Saturday 3rd September
It seems that Politicians are truly out of favour. I keep getting Facebook posts ridiculing Politicians (in general and in particular) and considering them as liars and charlatans, worse even than Estate Agents (the viciousness is quite alarming). And I wonder where this hatred has come from? Was it just the expenses scandal, or is there something deeper going on, a disconnect, a feeling that nobody, but especially Politicians, understands them. It is certainly true that Politicians seem incapable of improving the lot of most working people, even Labour with the introduction of the Minimum Wage and Working Family Tax credits, failed to really dent poverty; the gap between the haves and have-nots widens year on year.
Mr. Cameron has shuffled off the scene, maybe rather quicker than he had anticipated. And what will be his legacy? At first he had achieved the near impossible, to return a Conservative (well, a Coalition – but Tory led) Government after the Blair and Brown years. And for a while he seemed successful, grand promises to eliminate the deficit and to get the economy going again, all held together by the clever slogan “We are all in it together”. But it soon became clear that the ‘nasty’ party was as nasty as ever; reducing the higher rate of tax while cutting back on the public sector, a senseless top-down reorganization of the NHS, and tripling of University fees all helped create the impression that Cameron and Osborne (the Eton twins) were only in it for the rich. Then came the hated Bedroom Tax and in the light of a weak economy which failed to really reduce the deficit even more cuts.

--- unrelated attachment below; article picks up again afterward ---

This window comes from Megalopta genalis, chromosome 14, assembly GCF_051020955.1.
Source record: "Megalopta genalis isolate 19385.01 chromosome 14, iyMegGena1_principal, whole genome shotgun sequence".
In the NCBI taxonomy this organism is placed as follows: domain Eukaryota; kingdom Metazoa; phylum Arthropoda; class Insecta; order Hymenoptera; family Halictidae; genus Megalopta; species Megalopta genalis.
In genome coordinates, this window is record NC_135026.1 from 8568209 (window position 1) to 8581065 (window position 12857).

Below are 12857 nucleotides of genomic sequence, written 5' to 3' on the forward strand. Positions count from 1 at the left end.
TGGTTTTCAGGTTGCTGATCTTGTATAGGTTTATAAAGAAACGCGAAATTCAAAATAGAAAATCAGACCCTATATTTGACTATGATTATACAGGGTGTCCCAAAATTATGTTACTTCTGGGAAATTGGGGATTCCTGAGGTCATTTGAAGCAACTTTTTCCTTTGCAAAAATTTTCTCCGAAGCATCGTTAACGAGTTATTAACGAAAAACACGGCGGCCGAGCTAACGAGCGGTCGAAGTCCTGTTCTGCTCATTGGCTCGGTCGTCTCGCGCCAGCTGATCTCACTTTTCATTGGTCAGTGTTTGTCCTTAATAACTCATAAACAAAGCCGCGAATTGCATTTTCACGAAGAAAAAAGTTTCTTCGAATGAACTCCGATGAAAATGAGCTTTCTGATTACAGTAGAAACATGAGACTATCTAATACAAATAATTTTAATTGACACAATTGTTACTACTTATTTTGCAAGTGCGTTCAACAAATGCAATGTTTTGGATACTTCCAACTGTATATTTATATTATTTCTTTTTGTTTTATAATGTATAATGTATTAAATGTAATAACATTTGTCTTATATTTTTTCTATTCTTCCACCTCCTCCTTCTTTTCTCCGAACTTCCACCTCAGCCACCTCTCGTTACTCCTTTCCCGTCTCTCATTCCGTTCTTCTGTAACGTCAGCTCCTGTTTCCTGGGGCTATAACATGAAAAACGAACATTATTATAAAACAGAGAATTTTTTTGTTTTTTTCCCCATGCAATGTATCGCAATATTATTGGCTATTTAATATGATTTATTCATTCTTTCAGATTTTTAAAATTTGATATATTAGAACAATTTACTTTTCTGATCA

Foreign Policy has been a disaster. Like Blair before him Cameron turned out to be an adventurer; he supported the overthrow of Gadhaffi in Libya, with (just like Blair) no plans for how to help the country to democracy afterwards – Libya is now in chaos. He almost took us to war in Syria (and against the wrong enemy too) and of course his European policy has been dreadful. Maybe inspired by Mrs Thatcher he thought he could bully our European partners and achieved almost nothing.
But he will almost certainly be remembered as the gambler; the man who almost lost Scotland and recklessly promised a referendum he thought he would easily win on Europe. He rushed the ‘negotiations’ on a reformed Europe and got practically nothing, then too quickly announced the date of the referendum itself. He then overegged the pudding by shoving project fear down our throats, even resurrecting the possibility of emergency budgets and World Wars; in the end nobody believed him. And he lost. His reputation is now in tatters and his Legacy will be forever as the man who took us out of Europe. But worst of all he has increased that sense of disconnect with the voters, which in the end may have been the main reason people voted to leave Europe. Let us hope that Mrs May will fare better.